If you've been following me or have known me for a few years, you'll have noticed that the last few years I've been searching... searching for a way out of pain, searching for a way to re-connect with who I am after having 2 children, searching for myself after letting go of a yoga studio community that I missed, searching for a way to find my place within a world of yoga that no longer suited what I wanted/needed/was living. I find it funny that in all this time of looking, thinking, trying things out, learning... it was in the space of about an hour that it all seemed to clear up and the pieces all came together.
I come from a background in kinesiology, I am a self confessed body nerd as they say. I love the philosophy that yoga teaches, the old texts of the Bhagavad Gita, the Sutras... but the physical practice of asana, being on the mat, wasn't what I wanted to do anymore. Having children throws you into the unknowing of what they call the 'seventh series' in Ashtanga Yoga. It is a shit storm of craziness and sometimes you handle it well, sometimes you don't. Ideally when it all goes wrong you have enough awareness to be able to look back and learn, to evolve. I see how it is the practice that I did on my mat that helps when I am overwhelmed and turning into that 'mean mom', it is that practice that helps me step back occasionally and turn the situation around. It is also a commitment to myself and the knowledge that being outdoors, of being physical and pushing myself, that is what makes me happy, calm, and have the ability in those overwhelming situations to turn it around. I am by no means perfect and it took me over 3 years to start understanding what I needed, then another year on top of that to find some balance.
I am fortunate to have a few key supportive and intelligent people around me and in time it has all come together to what I am now calling 'Critical Movement'. The main influential foundations for this change is need to be in nature, have a playful spirit, be adaptable, and be able to look at movement in a slower but more practical sense.
Being in nature is how we as humans recharge, ground ourselves, find our breath. This doesn't mean you need to take up hiking and head out to the mountains every second day. That is not usually practical. What can work is just going outside, sitting by a tree, taking a moment to listen to leaves rustling in the wind, birds chirping, water flowing... basic sounds we usually take for granted. My kids have been in Forest School for their 'preschool' years; the way I see them grow and learn from this amazing experience is phenomenal. From their observations, to their ideas during play, all the way to how much they sing, randomly, even on the toilet... seriously, it is awesome.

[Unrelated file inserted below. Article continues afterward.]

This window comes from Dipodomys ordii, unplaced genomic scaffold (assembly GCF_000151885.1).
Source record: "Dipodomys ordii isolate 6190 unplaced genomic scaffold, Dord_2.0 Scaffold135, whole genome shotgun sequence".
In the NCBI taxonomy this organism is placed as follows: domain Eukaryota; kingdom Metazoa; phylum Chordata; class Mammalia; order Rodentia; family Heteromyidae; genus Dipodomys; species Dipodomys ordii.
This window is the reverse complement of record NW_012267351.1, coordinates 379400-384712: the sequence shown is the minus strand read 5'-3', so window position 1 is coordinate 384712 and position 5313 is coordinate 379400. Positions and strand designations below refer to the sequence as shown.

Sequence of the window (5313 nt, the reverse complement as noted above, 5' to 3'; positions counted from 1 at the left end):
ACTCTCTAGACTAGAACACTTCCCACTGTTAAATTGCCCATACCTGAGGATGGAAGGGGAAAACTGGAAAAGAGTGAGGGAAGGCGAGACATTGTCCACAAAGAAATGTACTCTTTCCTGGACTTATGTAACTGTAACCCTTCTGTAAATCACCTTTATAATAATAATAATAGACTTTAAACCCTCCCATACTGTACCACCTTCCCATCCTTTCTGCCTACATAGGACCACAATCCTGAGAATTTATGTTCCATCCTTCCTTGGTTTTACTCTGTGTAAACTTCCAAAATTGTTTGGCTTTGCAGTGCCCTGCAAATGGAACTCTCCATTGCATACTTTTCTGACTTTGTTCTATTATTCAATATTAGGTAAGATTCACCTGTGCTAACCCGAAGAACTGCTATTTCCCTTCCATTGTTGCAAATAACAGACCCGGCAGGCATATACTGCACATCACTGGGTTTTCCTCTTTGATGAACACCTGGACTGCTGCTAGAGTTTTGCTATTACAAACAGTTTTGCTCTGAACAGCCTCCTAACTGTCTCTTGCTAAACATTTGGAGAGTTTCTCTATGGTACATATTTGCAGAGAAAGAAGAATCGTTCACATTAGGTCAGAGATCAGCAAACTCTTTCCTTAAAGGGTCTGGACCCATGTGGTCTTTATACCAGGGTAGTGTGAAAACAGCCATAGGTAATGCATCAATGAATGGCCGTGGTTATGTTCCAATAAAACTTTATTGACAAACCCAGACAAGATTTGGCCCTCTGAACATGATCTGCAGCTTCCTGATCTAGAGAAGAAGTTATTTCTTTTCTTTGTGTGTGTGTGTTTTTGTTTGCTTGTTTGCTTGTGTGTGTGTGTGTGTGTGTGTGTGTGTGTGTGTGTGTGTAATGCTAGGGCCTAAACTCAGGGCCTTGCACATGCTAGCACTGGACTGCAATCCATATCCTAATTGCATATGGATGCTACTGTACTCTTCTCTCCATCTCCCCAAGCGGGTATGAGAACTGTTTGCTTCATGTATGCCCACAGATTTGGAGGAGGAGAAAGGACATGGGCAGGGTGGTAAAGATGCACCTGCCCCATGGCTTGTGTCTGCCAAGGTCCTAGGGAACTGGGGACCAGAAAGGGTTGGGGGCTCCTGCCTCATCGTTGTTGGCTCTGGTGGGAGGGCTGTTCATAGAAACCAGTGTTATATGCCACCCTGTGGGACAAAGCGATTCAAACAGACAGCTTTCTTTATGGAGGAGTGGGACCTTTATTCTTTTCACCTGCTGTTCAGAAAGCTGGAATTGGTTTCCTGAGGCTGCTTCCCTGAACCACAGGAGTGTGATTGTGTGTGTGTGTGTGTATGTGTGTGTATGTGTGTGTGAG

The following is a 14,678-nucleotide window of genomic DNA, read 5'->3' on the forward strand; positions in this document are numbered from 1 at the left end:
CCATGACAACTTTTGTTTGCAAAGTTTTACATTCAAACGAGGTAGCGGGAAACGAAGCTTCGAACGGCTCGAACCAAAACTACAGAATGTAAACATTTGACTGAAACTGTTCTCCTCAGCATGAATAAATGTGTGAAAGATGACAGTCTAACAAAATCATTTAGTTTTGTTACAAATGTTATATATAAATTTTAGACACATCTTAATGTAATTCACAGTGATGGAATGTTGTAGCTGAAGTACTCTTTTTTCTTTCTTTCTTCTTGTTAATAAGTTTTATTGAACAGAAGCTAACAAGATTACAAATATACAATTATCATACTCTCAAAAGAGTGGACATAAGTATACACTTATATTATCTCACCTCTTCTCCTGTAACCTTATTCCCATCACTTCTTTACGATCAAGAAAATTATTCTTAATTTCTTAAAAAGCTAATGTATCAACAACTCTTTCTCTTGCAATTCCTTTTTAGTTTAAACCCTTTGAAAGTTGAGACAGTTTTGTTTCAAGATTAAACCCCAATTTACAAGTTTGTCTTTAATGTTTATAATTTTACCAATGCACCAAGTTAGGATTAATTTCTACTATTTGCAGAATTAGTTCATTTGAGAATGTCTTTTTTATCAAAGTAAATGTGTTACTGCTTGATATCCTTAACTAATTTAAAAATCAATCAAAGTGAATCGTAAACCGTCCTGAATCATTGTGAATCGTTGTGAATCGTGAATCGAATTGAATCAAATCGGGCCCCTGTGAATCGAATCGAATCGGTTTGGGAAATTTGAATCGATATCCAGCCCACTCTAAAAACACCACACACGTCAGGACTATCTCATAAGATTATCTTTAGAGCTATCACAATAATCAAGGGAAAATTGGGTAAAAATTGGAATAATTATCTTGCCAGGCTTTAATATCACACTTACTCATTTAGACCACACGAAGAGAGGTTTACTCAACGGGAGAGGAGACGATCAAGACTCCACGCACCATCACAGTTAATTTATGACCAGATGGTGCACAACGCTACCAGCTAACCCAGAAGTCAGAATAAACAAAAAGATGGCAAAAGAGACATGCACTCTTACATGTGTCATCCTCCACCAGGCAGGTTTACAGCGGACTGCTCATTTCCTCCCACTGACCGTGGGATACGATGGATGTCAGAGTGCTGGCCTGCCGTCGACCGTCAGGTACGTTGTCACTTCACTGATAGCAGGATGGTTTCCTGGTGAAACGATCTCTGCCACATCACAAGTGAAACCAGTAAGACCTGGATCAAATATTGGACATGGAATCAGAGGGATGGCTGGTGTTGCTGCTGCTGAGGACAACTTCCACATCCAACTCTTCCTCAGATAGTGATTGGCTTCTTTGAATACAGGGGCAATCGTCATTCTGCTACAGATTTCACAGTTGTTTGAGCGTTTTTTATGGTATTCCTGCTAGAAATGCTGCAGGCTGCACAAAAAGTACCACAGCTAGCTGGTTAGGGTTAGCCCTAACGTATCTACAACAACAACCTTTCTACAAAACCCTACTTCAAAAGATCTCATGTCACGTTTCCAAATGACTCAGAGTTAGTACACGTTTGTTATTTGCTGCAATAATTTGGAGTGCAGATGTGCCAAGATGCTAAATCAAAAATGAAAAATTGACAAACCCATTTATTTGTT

In these years I've moved into my 40's, which when you are younger is a foreign concept... I've noticed that hitting 40 has been awesome. Maybe it is my attitude, maybe it is my energy, but hearing people around my age who say things like 'I'm too old for that' or 'I can't move like I used to' but it makes me a little sad. Everyone has the ability to remain playful. I want to give everyone permission to re-connect with their playful, adventurous side again. It doesn't have to mean you go skydiving or do something extreme. See what it is you can do, not looking at everything like you can't do it.
The ability to be adaptable leads straight out of being playful. How can you adapt to a movement? How can you work with an injury to continue to build strength & mobility but not aggravate? How can you adapt your use of time? As we get older we all see time flying by, we get busier, we take on more than we need... This becomes an introspective aspect of life. Needs vs. wants vs. obligations vs. responsibilities. There is advice all over the place. What helps you? What causes more work? Can that be adjusted or removed?
Movement is a key to life. Movement became our process for evolution. We needed food, we needed to figure out how to move to reach food... and the process started. If we stop moving, our bodies start shutting down. Movement itself causes many people pain, but on the flip side... if you stop moving you'll be in more pain. Between learning more about pain science, a little (really the smallest of fractions) about neuroscience, my kinesiology background, my yoga practice, my Critical Alignment practice and everything that was added in between; it turns out that it is critical to move.
Movement can be anything from learning the connections within the Critical Alignment practice, to rolling over, sitting up, running, climbing, jumping, crawling, lifting, reaching for something; all the way to the ability to become the 'more capable human' that Stefano Tripney teaches. And it is all in the mental ability to do what you can and build on that. Some of us know where to start, but many of us don't. This is where, once we've been to the massage therapists, the acupuncturists, the physiotherapists, etc... this is where Critical Movement comes in. Don't get me wrong, manual bodywork has its place and can be essentially helpful, but there is a point where these passive therapies can only take you so far. At one point, if you want to progress, you need to take that active step and jump in.
Critical Movement works with your goals and takes you to find the movement that not only works best for you, but that you enjoy doing. Walking, swimming, skiing, hiking, tennis... while we may not be able to be our competitive 20-something selves... we can still play, move and enjoy our lives.
Any more questions about Critical Movement? Come and learn with me!